Dariusz Mydlarz

Dariusz Mydlarz

Software Craftsmanship, Project Management & Productivity

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Switch Case Should Be Banned

  • I believe that switch-case construction is overused.
  • Every time you branch execution depending on switch-case you’re doing something wrong.
  • Instead of that you should move the logic into classes and rely on polymorphism.
July 15, Chełmek, Wedding Party
July 15, Chełmek, Wedding Party

I believe that Switch-Case construction is overused. I would call it a goto of nowadays. The truth is that it is convenient to control code execution on switch-case. But they same history was about goto. It was convenient in those days when it was not considered harmful. But it was convenient rather because of our lack of better code structure than the powerfulness of instruction instead.

Why the goto instruction was dumped so much? Cause it was unmaintainable in the long run. And I believe the same story is behind switch-case. It is unmaintainable when codebase grows.

Every time you control execution with switch-case construction it’s an indicator you’re doing something wrong. Most probably logic you’re trying to perform can be moved into specific classes instead.

The most important advantage that comes with OOP & static-typed languages is that in the case of mistakes it fails at compile time. For instance, you cannot pass a String to a method that accepts Integer. And by that, you don’t have to check what has been passed - which makes you more productive. But at the same time when you use switch-case, you just throw that advantage away. Consider following code.

public Painting draw(Child child) {
  switch(child.name()) {
    case "Anna":
      return new HorsesPainting();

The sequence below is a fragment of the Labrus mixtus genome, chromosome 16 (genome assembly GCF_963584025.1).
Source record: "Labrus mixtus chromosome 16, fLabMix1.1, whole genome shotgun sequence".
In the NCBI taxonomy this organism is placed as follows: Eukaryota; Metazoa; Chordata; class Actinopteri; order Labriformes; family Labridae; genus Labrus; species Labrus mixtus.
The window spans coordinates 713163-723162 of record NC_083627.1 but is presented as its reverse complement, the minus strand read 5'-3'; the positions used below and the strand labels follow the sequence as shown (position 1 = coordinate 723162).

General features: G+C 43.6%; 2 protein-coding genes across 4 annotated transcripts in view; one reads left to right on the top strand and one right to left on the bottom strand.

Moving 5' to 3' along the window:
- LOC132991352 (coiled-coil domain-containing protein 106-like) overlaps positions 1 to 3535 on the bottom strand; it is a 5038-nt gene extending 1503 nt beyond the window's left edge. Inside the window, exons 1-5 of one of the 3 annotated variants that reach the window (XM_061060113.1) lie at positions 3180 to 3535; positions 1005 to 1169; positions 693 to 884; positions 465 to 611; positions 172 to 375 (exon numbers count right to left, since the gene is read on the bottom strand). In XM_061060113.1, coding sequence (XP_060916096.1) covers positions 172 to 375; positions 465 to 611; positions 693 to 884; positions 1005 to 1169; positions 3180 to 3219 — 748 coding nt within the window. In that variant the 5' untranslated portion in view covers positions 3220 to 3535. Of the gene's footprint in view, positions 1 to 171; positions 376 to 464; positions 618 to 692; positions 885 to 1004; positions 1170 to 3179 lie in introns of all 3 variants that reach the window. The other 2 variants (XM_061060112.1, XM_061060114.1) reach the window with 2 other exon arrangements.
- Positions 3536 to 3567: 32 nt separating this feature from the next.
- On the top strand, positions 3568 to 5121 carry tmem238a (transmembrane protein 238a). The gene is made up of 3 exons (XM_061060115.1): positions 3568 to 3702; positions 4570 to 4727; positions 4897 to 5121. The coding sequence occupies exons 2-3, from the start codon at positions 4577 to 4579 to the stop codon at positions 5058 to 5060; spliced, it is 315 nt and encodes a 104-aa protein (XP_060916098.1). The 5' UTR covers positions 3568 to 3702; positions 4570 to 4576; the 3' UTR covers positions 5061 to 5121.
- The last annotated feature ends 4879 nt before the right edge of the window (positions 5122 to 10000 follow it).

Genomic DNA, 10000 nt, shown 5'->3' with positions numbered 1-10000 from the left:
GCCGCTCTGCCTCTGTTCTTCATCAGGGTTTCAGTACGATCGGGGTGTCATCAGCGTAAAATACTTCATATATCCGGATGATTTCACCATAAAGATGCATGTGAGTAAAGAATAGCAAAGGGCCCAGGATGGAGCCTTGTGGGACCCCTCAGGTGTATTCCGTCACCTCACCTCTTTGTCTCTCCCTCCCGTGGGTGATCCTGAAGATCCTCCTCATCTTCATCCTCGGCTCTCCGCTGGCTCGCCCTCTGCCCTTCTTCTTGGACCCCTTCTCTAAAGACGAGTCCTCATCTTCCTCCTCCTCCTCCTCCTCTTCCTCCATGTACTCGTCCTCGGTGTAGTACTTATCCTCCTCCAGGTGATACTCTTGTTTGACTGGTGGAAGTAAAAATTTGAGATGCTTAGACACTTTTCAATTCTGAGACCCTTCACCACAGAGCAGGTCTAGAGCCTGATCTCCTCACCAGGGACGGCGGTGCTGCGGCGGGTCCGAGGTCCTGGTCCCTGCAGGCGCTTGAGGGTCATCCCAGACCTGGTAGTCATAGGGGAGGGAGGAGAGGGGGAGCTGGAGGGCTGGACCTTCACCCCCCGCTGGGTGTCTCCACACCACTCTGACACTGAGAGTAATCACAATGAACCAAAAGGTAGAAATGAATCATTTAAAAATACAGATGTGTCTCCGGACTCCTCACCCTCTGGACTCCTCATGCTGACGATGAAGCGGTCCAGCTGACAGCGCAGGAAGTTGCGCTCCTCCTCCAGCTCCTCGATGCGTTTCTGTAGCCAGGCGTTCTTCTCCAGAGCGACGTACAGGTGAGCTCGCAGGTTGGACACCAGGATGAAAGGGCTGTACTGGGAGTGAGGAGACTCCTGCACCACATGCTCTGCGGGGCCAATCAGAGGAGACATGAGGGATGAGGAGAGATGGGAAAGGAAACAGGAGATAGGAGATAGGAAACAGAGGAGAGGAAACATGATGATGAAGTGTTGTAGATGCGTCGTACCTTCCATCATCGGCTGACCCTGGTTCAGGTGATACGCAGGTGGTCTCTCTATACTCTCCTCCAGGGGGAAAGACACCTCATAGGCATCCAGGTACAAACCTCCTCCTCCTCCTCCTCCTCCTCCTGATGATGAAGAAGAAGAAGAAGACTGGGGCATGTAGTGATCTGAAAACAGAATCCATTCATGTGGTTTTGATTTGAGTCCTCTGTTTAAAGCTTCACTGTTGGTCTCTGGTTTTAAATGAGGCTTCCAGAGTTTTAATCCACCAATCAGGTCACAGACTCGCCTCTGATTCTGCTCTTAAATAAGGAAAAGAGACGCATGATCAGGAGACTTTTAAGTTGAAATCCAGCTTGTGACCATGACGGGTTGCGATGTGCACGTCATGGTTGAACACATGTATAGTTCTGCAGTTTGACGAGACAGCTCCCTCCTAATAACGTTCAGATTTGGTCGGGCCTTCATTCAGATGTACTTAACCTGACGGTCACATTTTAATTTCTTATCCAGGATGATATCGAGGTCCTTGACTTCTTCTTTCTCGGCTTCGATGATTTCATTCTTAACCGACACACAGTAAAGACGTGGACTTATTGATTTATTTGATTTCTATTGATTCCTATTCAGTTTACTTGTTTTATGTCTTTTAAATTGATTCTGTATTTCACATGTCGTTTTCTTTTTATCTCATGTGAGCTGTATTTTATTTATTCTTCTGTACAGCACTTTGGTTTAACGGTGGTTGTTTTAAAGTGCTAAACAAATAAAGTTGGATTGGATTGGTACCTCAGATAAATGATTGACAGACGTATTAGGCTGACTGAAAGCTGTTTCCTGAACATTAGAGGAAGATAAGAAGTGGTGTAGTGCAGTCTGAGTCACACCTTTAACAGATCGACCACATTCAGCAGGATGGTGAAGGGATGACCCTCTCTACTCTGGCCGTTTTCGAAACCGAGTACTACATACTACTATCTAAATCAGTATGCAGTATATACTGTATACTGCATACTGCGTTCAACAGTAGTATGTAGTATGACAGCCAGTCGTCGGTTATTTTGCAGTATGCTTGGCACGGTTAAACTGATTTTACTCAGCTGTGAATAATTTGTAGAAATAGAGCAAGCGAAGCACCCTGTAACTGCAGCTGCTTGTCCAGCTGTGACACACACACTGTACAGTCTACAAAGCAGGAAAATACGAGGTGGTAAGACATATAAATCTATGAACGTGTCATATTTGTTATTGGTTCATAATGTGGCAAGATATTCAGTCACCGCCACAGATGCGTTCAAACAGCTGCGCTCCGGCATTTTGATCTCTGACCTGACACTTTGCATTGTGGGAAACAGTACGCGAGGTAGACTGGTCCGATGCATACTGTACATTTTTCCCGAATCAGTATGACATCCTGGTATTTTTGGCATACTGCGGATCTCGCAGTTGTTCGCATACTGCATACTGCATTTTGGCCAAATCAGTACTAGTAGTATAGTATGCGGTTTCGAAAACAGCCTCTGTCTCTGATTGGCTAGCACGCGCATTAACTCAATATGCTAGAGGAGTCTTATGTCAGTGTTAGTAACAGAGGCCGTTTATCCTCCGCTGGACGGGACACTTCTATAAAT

case "John":
      return new CarPainting();
    case "Susanne":
      return new FamilyPainting();
    default:
      throw new IllegallArgumentException(
        "Painting not found for: " + child
      );
  }
}

What happens when the method will receive a child with a different name than provided? It will crash with an exception. It is very likely that it will happen into user’s face cause you will forget to add a new switch branch when providing a new child into the system.

And now you have two options. Either let it go - and make users anger - or just write tests for every option. But it’s the same case as in JavaScript. Instead of focusing on delivering new features, you have to write a lot of specs to make it doesn’t break on corner cases (like passing a name into a method that expects a number). It is highly counterproductive.

Instead of that the drawing feature should be a part of a child class. And you should not allow getting into a scenario where you have to throw an IllegalArgumentException.

The worst scenario is when you do that branching in multiple places. So instead of having rich classes with all required methods provided, you create a bunch of factories and there you decide what should happen.

For example, you create an enum AttributeType with instances like DateTime, Number, Text and then you create factories like FilterFactory, SearchFactory which builds a part of a system for you based on AttributeType.

class FilterFactory {
  Filter filter(Attribute attribute) {
    switch(attribute.type()) {
      case DateTime:
        return new DateTimeFilter();
      case Number:
        return new NumberFilter();
      // ...
      default:
        throw new IllegalArgumentException("Filter not supported");
    }
  }
}

Consider following code as a counter-example:

interface Attribute {
  Filter filter();
}

The class itself should be responsible for filtering. This way you make your code more cohesive. With switch-case logic, you throw code related to specific types into multiple places. Good luck in maintaining it in a long run.

Making a long story short: I consider switch-case as a smell code. It’s an indicator that your code design is flawed. Try to invert the responsibilities you’re packing into switch-cases and factories. Doesn’t it even sound like an Inversion of Control? Does it? :)